The sun broke through the London gloom bringing a burst of warmth. The brightness lit up the fancy brickwork façade on the old main block of the Queen Mary Imperial College, one of the many jewels of London University. On campus students were sprawled on the grass talking. Some were reluctantly strolling along the paths towards the many modern buildings that housed their lectures. It was one of those hot summer days in which nobody had any desire to be inside, indeed, nobody had any desire to do anything, except to loll about in the sun and talk.
But inside the Blizard Hall the Perrin lecture theatre was packed. It seated four hundred, but there was standing room only. They had come to hear Roger Comstock give one of his renowned talks on human evolution. He was the main man and could always be relied on to provide an interesting, lively exposition, with a few quirky controversial ideas thrown in for good measure. It made him extremely popular and well worth forsaking the pleasures of the languid summer heat.
Roger was coming to the end of his lecture.
‘And then there is the mystery of the Neanderthal man,’ Roger shrugged. ‘I feel very close to the Neanderthal,’ he explained with a broad smile. ‘Probably because, as a European, I always carry a bit of Neanderthal around with me. Up to 4% of our genome is made up of Neanderthal genes. They live on in us.’
There was a murmur of asides with some titters of laughter.
‘At one time we coexisted with the Neanderthal. We even bred with them. But then that isn’t so very unusual,’ he cocked his head and chuckled, ‘I’m sure we are all aware of some people who would try to bred with any species they could get their hands on.’
A louder chortle went round the lecture theatre.
‘Now I know some of you purists out there will be a bit sceptical here. Were Neanderthals really a separate species of humans? Surely if they were, by definition, they could not successfully interbreed. Well that is certainly open to debate. Perhaps we should technically regard them as a subspecies? It is a moot point. The truth of the matter is that these people were a distinct second group of humans with genetically different genomes and we did somehow manage to successfully interbreed with them.’
‘Just imagine what it would be like if we shared this planet with other species of man – human beings of a different kind with many characteristics that were not the same. Intelligent people like us but yet dissimilar. How would that affect our psychology?’
He allowed his audience to dwell on that for a moment or two.
‘Perhaps their thought patterns would be very divergent to ours. They might have novel ideas and views on life.’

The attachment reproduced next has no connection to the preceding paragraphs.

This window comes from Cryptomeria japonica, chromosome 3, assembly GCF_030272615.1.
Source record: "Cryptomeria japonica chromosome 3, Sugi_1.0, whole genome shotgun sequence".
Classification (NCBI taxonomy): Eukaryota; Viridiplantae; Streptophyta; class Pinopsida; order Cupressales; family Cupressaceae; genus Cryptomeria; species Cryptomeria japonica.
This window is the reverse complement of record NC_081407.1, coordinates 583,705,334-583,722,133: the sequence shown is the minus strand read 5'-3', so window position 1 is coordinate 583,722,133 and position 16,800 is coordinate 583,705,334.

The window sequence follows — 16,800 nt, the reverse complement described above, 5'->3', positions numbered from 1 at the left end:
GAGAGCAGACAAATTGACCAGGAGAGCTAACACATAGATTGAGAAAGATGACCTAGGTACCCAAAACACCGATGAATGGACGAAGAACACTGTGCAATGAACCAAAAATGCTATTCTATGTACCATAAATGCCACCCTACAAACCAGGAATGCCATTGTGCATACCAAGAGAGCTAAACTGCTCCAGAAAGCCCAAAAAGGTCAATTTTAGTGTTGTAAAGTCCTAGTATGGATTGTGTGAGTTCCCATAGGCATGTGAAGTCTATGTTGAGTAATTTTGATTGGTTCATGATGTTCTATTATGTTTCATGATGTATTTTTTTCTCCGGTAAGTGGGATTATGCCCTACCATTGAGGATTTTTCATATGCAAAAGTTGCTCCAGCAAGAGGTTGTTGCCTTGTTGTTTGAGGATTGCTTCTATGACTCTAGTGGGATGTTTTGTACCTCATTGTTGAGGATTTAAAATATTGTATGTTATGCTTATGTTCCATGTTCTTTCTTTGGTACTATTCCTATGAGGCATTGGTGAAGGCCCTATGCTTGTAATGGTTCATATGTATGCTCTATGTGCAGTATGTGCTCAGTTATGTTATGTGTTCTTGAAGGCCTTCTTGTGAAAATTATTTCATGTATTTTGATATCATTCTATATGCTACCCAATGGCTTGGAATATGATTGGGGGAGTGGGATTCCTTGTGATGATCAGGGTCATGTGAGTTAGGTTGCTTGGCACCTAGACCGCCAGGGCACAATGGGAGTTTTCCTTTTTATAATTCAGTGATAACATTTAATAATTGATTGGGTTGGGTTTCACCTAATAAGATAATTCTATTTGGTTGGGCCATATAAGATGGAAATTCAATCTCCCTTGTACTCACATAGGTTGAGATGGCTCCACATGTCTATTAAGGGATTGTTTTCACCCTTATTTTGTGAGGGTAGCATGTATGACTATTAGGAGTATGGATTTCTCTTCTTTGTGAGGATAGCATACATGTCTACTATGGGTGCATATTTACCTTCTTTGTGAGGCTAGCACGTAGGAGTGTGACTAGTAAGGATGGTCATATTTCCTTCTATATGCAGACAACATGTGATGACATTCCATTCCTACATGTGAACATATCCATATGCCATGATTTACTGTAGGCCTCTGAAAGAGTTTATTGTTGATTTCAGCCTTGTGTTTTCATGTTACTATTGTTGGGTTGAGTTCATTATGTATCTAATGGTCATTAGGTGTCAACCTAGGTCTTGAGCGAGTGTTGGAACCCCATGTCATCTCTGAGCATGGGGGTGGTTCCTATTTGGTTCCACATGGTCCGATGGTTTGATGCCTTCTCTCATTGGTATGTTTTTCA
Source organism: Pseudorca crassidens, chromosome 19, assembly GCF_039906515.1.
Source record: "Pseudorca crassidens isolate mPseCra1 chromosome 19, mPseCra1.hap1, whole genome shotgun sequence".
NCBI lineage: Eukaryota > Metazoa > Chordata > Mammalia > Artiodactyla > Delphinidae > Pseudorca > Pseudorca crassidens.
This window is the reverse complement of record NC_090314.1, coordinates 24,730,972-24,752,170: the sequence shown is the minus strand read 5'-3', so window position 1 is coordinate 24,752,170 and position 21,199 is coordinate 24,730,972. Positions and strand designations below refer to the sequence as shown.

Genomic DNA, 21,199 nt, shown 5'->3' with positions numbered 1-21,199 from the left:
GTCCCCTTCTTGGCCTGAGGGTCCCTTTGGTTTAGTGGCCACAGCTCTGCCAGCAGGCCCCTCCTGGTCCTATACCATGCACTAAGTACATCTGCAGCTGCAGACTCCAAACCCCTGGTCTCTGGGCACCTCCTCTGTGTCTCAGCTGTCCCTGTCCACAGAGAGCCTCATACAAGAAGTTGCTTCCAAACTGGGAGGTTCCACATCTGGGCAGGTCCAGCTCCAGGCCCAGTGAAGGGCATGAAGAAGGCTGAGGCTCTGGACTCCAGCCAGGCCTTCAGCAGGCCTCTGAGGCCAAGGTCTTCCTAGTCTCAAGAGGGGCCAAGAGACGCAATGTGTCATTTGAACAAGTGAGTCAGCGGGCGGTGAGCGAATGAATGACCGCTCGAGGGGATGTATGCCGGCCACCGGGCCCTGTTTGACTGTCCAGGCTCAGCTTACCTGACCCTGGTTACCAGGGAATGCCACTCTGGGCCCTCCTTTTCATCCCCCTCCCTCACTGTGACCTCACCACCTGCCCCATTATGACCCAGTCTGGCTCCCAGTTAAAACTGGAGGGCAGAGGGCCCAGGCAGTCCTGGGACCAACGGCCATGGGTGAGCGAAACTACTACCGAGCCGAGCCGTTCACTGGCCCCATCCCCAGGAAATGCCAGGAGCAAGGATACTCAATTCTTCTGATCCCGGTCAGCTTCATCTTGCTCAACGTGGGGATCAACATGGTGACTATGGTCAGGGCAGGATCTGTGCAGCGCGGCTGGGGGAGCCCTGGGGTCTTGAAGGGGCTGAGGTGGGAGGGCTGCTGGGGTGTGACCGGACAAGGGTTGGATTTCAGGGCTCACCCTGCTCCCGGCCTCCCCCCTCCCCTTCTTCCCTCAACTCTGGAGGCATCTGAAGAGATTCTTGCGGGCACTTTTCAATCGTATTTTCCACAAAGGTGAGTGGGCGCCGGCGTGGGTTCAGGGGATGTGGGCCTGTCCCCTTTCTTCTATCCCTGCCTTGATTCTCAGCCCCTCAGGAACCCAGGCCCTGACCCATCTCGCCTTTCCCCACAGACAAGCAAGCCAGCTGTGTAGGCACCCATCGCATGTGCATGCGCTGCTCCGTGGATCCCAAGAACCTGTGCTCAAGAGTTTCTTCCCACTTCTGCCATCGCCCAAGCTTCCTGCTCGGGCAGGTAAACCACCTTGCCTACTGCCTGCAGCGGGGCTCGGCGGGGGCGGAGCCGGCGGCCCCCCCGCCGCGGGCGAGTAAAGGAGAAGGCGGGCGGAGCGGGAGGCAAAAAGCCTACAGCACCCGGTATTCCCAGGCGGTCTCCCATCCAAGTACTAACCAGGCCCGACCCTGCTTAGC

‘Just think what an impact that might have on the way we behave if we weren’t the only intelligent beings on this planet.’
‘We’d probably wipe them out!’ One bold student called out.
‘hmmf – We probably did,’ Roger replied, peering into the dim vicinity from where the voice had come. He chuckled again. ‘We probably did.’
Turning back to address the auditorium. ‘At one point in our evolution, back in Africa, we did share the planet with other species of humans. There were at least four species of early man who coexisted on that continent. Would it affect our religious outlook? Our view of ourselves? Our social aims? Or our politics? I ask you, would we be different people if we shared this planet with other species of intelligent human beings? Perhaps humans who were more intelligent than ourselves? Would we see ourselves another way if we did not regard ourselves as the pinnacle of evolution?’
Roger paused and looked down at the floor as if in contemplation before looking back up at his audience.
‘When they dug up those early fossils in the Neander Valley near Dusseldorf, there was a lot of controversy. To start with there was this huge brain capacity. Neanderthals had considerably bigger brains than us. Their capacity was up to 1,600 cm3 as compared to our modest 1,200 to 1,450 cm3. We certainly couldn’t be having that now could we? It might well indicate that they were a good deal brighter than we were.’
There was another murmur.
‘Of course, brain size doesn’t necessarily equate with intelligence, does it? The sperm whale has a brain that is greatly bigger than humans, as does the elephant. Does that mean they are more intelligent?’
‘Neither of them have to work for a living,’ the same wag called out.
‘No, that is certainly true,’ Roger said smiling broadly, looking round towards the direction of the voice. ‘They don’t have to work. But they do get hunted and killed and none of them have yet developed any technology.’
‘Is developing hydrogen bombs a sign of intelligence?’ the discorporate voice called out.